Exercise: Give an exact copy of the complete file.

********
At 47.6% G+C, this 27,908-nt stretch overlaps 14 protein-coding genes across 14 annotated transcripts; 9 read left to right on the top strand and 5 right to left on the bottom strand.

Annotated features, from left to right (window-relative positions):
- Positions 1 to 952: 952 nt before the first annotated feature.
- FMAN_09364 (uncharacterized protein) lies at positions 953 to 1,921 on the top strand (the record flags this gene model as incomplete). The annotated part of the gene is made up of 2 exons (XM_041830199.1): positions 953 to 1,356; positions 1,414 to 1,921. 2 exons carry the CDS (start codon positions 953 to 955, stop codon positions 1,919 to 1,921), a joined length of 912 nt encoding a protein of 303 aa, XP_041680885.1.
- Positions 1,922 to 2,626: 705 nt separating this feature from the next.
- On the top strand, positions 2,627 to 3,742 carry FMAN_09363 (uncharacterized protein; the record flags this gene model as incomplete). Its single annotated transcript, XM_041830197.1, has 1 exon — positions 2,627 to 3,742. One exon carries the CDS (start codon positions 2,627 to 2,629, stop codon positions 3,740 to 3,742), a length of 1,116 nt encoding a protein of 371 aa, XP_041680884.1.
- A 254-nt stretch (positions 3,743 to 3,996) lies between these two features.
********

At 47.6% G+C, this 27,908-nt stretch overlaps 14 protein-coding genes across 14 annotated transcripts; 9 read left to right on the top strand and 5 right to left on the bottom strand.

Annotated features, from left to right (window-relative positions):
- Positions 1 to 952: 952 nt before the first annotated feature.
- FMAN_09364 (uncharacterized protein) lies at positions 953 to 1,921 on the top strand (the record flags this gene model as incomplete). The annotated part of the gene is made up of 2 exons (XM_041830199.1): positions 953 to 1,356; positions 1,414 to 1,921. 2 exons carry the CDS (start codon positions 953 to 955, stop codon positions 1,919 to 1,921), a joined length of 912 nt encoding a protein of 303 aa, XP_041680885.1.
- Positions 1,922 to 2,626: 705 nt separating this feature from the next.
- On the top strand, positions 2,627 to 3,742 carry FMAN_09363 (uncharacterized protein; the record flags this gene model as incomplete). Its single annotated transcript, XM_041830197.1, has 1 exon — positions 2,627 to 3,742. One exon carries the CDS (start codon positions 2,627 to 2,629, stop codon positions 3,740 to 3,742), a length of 1,116 nt encoding a protein of 371 aa, XP_041680884.1.
- A 254-nt stretch (positions 3,743 to 3,996) lies between these two features.